In some places, it can be difficult for senior citizens to find appropriate outlets to keep both body and mind active. Fortunately, that is not an issue in Sarasota.
With sessions ranging from swing to ballroom dancing, the ‘Dancing on the Suncoast’ initiative brings together senior citizens to bond and boogie.
‘Dancing on the Suncoast’ operates as part of the Lakewood Ranch Community and always has a packed schedule of events. This October is no different. Throughout the month, ‘Dancing on the Suncoast’ seniors have the chance to practice their tango and waltz. Special events, like the Latin night on October 12 and an Autumn Showcase on Oct 26, give dancers the chance to show what they have learned in a friendly environment.
The physical and cognitive benefits of dancing are keenly felt at a later age. Heidi Rossetti, a psychiatrist from the UT Southwestern Medical Center, asserts that dancing is great for both the muscles and the heart. As Sally Perkins wrote on our blog in 2017 , just a few minutes of daily exercise can help to fight against the cardiovascular diseases that can cause Alzheimer’s disease.
Strictly for fun
Initiatives like ‘Dancing on the Suncoast’ aren’t designed to turn rookie senior dancers into elite competitors, something that may be a futile endeavor. Currently in its 17th season, Strictly Come Dancing is a British television show in which celebrities work with professionals to develop their limited dancing ability. Betway analyzed the 222 contestants across the years to prove that younger stars find it easier to learn on their feet, as only one of the 32 dancers to have finished in the top two was older than 40 – and they were only 41.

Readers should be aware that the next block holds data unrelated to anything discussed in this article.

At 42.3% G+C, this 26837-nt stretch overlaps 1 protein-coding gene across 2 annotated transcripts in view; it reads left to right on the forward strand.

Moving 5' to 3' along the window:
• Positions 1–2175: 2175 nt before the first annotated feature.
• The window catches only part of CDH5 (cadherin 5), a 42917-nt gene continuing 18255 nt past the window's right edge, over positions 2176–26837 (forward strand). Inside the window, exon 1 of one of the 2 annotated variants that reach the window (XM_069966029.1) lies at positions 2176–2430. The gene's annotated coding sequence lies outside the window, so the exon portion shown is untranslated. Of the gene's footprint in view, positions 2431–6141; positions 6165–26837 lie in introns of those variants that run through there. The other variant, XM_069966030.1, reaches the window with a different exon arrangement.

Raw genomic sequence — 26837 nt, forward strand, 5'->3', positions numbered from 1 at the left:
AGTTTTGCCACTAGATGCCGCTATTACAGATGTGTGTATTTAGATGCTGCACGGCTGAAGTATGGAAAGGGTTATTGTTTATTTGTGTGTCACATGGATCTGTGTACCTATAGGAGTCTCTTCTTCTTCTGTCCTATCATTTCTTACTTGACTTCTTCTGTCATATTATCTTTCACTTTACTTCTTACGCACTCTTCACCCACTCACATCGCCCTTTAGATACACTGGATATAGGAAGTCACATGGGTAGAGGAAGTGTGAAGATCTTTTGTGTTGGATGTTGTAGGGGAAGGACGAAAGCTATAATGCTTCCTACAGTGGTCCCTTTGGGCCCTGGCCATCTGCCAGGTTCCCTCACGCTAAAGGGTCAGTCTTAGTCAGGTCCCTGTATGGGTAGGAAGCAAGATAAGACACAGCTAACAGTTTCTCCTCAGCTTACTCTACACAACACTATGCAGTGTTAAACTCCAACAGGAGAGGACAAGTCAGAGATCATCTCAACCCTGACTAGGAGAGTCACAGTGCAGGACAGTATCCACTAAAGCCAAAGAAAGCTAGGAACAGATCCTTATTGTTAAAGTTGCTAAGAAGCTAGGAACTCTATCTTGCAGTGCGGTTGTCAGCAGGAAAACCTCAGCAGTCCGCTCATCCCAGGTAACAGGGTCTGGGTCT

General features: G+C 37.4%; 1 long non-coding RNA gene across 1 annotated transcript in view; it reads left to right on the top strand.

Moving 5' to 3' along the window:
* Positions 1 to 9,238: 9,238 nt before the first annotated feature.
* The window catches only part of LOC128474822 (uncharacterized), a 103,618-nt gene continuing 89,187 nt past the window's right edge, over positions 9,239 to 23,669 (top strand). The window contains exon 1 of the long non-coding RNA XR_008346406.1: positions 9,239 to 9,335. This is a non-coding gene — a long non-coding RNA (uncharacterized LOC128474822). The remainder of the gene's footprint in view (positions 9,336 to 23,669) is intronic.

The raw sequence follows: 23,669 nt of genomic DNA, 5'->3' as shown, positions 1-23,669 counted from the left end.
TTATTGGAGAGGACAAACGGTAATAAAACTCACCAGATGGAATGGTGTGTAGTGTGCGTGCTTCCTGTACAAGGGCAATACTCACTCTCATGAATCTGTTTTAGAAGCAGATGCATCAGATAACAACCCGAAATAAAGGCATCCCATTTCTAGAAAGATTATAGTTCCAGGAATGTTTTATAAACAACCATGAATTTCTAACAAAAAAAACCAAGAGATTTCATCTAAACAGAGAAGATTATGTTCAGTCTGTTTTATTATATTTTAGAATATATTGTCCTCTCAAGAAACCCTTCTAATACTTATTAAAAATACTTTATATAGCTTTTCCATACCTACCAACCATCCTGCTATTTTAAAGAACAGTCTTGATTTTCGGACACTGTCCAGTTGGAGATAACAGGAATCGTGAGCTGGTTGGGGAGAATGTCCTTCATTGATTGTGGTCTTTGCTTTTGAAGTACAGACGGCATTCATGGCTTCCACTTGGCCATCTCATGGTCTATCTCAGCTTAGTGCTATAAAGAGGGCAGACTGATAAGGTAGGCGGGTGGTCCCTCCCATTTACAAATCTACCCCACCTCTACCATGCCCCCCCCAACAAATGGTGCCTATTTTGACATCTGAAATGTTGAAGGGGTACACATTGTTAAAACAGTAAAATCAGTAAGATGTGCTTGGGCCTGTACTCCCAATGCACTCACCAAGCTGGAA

However, ‘Dancing on the Suncoast’ isn’t about comparing senior dancers to television performers. Progress is prioritized over performance. If each senior can get a little bit more active and interact with new people in each session, then the initiative is delivering huge physical and social benefits to participants.
Reluctant seniors in Sarasota can take inspiration from The Gray Wolves, an ice hockey team in New York that boasts 95-year-old Marsh Webster on its roster. Webster shows that age doesn’t have to be a barrier, and the same is true in dancing. While younger dancers may take the plaudits on reality television shows, it is those of a later age who have the most to gain.
It is important to supplement physical activity with mental stimulation. The Friendship Center offers a range of activities, including bingo and cards, that brings seniors together for light-hearted competition and social interaction. Seniors in this area are blessed with a range of ways to keep their mind and body healthy, reinforcing that Sarasota is a great place to live – and to dance.
Photos from Dancing On The Suncoast